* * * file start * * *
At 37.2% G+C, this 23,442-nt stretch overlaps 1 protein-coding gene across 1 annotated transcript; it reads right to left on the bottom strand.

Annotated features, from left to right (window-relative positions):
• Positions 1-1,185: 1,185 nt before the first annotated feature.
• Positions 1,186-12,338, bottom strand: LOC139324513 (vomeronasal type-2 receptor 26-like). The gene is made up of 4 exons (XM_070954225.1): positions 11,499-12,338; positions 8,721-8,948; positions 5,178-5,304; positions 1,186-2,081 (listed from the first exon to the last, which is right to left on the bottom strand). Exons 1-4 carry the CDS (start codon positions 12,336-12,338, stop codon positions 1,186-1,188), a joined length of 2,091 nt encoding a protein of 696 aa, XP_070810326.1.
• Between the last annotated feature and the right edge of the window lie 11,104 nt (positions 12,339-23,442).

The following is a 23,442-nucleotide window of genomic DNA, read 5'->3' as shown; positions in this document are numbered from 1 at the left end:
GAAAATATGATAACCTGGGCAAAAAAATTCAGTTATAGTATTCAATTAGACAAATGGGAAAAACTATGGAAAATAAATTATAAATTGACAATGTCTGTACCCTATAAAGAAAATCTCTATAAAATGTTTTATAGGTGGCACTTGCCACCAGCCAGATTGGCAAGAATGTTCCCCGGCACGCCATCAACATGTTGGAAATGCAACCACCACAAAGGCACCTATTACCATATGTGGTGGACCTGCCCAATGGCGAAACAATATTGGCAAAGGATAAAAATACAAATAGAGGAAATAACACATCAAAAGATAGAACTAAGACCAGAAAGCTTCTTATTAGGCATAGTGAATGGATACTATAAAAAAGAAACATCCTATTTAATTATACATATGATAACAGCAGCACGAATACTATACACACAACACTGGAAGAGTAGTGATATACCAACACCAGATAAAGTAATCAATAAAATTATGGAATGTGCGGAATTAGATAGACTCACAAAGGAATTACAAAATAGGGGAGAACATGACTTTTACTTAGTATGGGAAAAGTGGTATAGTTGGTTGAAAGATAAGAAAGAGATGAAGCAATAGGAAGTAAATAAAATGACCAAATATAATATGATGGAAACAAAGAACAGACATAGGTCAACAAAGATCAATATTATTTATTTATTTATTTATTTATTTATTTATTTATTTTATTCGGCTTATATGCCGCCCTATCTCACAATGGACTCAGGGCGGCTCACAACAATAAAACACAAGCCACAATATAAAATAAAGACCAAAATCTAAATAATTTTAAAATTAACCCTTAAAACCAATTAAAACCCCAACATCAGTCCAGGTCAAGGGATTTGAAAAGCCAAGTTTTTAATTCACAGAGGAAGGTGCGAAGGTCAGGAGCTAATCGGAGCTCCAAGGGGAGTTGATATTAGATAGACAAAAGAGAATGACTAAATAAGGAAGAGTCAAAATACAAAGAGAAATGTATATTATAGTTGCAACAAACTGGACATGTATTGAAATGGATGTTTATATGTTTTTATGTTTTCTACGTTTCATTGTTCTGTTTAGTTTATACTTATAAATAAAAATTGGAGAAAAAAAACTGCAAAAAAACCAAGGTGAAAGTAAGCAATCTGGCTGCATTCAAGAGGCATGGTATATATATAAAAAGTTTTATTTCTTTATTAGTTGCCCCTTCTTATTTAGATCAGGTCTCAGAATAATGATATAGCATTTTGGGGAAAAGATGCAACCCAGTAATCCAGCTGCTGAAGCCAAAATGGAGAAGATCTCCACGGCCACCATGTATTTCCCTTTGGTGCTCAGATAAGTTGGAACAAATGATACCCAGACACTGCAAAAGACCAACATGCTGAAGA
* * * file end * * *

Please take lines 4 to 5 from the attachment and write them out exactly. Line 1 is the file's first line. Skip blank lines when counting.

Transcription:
• Positions 1,186-12,338, bottom strand: LOC139324513 (vomeronasal type-2 receptor 26-like). The gene is made up of 4 exons (XM_070954225.1): positions 11,499-12,338; positions 8,721-8,948; positions 5,178-5,304; positions 1,186-2,081 (listed from the first exon to the last, which is right to left on the bottom strand). Exons 1-4 carry the CDS (start codon positions 12,336-12,338, stop codon positions 1,186-1,188), a joined length of 2,091 nt encoding a protein of 696 aa, XP_070810326.1.
• Between the last annotated feature and the right edge of the window lie 11,104 nt (positions 12,339-23,442).